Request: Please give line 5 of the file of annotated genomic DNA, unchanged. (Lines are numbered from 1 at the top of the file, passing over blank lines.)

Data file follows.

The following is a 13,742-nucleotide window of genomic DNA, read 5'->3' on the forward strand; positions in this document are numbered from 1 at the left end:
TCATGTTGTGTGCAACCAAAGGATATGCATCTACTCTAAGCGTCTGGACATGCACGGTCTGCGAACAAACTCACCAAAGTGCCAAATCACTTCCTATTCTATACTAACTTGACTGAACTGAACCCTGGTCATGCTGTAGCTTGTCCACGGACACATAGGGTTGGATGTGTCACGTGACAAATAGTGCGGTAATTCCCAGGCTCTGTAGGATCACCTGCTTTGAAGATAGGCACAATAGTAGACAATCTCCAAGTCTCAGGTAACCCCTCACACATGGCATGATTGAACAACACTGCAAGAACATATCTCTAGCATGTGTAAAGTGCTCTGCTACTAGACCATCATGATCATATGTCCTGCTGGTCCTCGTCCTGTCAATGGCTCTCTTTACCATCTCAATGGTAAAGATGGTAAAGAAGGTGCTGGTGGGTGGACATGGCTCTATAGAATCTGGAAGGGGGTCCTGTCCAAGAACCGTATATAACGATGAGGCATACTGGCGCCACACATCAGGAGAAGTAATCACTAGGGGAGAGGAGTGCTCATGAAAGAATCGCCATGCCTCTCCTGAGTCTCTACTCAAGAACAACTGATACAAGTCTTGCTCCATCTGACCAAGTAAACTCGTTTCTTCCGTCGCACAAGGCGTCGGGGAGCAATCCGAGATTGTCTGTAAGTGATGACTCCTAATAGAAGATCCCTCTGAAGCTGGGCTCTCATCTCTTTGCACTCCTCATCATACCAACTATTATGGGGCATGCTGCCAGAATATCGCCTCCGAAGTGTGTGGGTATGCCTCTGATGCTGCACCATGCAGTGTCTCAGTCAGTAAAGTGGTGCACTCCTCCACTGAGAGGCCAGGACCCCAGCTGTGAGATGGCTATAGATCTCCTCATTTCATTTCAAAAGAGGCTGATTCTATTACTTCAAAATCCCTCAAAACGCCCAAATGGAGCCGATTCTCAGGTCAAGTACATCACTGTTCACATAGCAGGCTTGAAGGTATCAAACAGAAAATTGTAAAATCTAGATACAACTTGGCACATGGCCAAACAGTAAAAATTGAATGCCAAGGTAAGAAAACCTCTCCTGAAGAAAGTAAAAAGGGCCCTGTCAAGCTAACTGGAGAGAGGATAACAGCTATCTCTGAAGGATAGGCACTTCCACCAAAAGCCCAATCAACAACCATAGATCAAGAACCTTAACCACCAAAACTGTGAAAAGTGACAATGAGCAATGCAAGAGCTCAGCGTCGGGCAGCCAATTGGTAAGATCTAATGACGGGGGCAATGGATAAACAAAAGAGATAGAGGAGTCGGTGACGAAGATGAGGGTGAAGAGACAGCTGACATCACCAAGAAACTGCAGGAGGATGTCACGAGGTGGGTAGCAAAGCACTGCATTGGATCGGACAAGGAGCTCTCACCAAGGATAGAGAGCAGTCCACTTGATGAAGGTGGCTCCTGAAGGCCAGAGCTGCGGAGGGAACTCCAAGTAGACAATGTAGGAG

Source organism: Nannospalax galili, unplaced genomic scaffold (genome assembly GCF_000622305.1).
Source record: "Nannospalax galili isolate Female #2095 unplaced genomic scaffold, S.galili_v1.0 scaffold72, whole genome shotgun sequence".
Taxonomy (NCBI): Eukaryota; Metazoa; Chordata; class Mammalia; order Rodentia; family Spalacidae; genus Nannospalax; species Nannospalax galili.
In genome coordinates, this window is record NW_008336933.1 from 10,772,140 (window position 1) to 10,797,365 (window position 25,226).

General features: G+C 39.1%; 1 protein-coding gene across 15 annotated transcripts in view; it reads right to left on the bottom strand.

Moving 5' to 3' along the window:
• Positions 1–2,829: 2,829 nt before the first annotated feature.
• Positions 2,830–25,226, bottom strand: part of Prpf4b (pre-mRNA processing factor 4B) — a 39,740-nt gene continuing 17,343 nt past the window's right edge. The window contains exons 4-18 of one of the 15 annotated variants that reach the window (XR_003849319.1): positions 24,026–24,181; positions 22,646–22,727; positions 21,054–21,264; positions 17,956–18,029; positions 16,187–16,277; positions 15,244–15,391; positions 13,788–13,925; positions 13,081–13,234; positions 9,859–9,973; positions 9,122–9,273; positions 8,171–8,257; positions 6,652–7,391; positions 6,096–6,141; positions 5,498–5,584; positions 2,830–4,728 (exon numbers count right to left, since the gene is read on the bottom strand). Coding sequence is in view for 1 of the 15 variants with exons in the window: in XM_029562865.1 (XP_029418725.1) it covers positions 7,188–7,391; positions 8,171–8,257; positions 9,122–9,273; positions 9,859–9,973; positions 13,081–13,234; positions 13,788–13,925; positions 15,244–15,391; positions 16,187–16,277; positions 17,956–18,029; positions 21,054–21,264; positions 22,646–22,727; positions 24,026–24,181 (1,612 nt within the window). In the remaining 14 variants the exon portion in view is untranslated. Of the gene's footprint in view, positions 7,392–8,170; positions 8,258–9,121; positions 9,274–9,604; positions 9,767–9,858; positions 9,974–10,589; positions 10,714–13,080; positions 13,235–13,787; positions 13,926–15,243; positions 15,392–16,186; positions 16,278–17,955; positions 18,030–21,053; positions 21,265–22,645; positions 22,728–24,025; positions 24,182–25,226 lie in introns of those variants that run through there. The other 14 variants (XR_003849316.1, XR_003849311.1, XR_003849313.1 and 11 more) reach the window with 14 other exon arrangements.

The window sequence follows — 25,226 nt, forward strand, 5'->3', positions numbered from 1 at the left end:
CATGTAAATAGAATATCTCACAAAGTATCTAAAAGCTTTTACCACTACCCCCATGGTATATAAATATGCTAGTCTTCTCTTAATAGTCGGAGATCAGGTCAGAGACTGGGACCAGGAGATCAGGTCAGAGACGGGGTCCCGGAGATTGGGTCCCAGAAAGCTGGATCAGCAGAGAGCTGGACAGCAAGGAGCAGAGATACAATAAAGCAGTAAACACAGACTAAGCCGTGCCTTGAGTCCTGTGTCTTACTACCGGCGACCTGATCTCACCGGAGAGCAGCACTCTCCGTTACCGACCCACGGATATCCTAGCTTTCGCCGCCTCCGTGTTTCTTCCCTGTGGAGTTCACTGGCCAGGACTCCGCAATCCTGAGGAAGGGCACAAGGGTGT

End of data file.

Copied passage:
Taxonomy (NCBI): Eukaryota; Metazoa; Chordata; class Mammalia; order Rodentia; family Spalacidae; genus Nannospalax; species Nannospalax galili.